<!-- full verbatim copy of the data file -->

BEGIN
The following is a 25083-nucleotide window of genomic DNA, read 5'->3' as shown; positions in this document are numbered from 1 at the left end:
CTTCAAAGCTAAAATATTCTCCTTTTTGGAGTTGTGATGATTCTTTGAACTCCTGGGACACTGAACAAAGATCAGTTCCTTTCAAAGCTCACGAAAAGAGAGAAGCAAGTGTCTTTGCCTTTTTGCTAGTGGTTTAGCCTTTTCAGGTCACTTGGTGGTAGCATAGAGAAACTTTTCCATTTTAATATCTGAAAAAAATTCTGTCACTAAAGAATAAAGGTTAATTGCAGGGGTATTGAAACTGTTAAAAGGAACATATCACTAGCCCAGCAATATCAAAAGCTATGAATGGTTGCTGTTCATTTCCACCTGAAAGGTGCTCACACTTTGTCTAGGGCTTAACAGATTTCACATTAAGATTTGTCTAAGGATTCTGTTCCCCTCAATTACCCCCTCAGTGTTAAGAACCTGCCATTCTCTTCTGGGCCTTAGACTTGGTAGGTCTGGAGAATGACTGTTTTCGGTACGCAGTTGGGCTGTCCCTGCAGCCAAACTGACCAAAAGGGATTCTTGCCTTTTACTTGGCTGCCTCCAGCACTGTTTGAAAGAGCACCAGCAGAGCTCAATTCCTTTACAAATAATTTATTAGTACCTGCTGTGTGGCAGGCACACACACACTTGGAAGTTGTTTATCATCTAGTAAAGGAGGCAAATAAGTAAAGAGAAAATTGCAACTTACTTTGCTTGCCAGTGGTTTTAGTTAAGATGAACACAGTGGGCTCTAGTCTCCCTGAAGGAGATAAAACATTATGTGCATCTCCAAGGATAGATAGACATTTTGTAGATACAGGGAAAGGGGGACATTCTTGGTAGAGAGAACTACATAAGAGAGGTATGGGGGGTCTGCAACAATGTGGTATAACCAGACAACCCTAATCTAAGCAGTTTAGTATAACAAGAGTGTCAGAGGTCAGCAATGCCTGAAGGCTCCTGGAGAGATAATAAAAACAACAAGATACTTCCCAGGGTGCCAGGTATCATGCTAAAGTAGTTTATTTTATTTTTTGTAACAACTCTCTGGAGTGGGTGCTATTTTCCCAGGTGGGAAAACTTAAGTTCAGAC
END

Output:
The following is a 25083-nucleotide window of genomic DNA, read 5'->3' as shown; positions in this document are numbered from 1 at the left end:
CTTCAAAGCTAAAATATTCTCCTTTTTGGAGTTGTGATGATTCTTTGAACTCCTGGGACACTGAACAAAGATCAGTTCCTTTCAAAGCTCACGAAAAGAGAGAAGCAAGTGTCTTTGCCTTTTTGCTAGTGGTTTAGCCTTTTCAGGTCACTTGGTGGTAGCATAGAGAAACTTTTCCATTTTAATATCTGAAAAAAATTCTGTCACTAAAGAATAAAGGTTAATTGCAGGGGTATTGAAACTGTTAAAAGGAACATATCACTAGCCCAGCAATATCAAAAGCTATGAATGGTTGCTGTTCATTTCCACCTGAAAGGTGCTCACACTTTGTCTAGGGCTTAACAGATTTCACATTAAGATTTGTCTAAGGATTCTGTTCCCCTCAATTACCCCCTCAGTGTTAAGAACCTGCCATTCTCTTCTGGGCCTTAGACTTGGTAGGTCTGGAGAATGACTGTTTTCGGTACGCAGTTGGGCTGTCCCTGCAGCCAAACTGACCAAAAGGGATTCTTGCCTTTTACTTGGCTGCCTCCAGCACTGTTTGAAAGAGCACCAGCAGAGCTCAATTCCTTTACAAATAATTTATTAGTACCTGCTGTGTGGCAGGCACACACACACTTGGAAGTTGTTTATCATCTAGTAAAGGAGGCAAATAAGTAAAGAGAAAATTGCAACTTACTTTGCTTGCCAGTGGTTTTAGTTAAGATGAACACAGTGGGCTCTAGTCTCCCTGAAGGAGATAAAACATTATGTGCATCTCCAAGGATAGATAGACATTTTGTAGATACAGGGAAAGGGGGACATTCTTGGTAGAGAGAACTACATAAGAGAGGTATGGGGGGTCTGCAACAATGTGGTATAACCAGACAACCCTAATCTAAGCAGTTTAGTATAACAAGAGTGTCAGAGGTCAGCAATGCCTGAAGGCTCCTGGAGAGATAATAAAAACAACAAGATACTTCCCAGGGTGCCAGGTATCATGCTAAAGTAGTTTATTTTATTTTTTGTAACAACTCTCTGGAGTGGGTGCTATTTTCCCAGGTGGGAAAACTTAAGTTCAGAC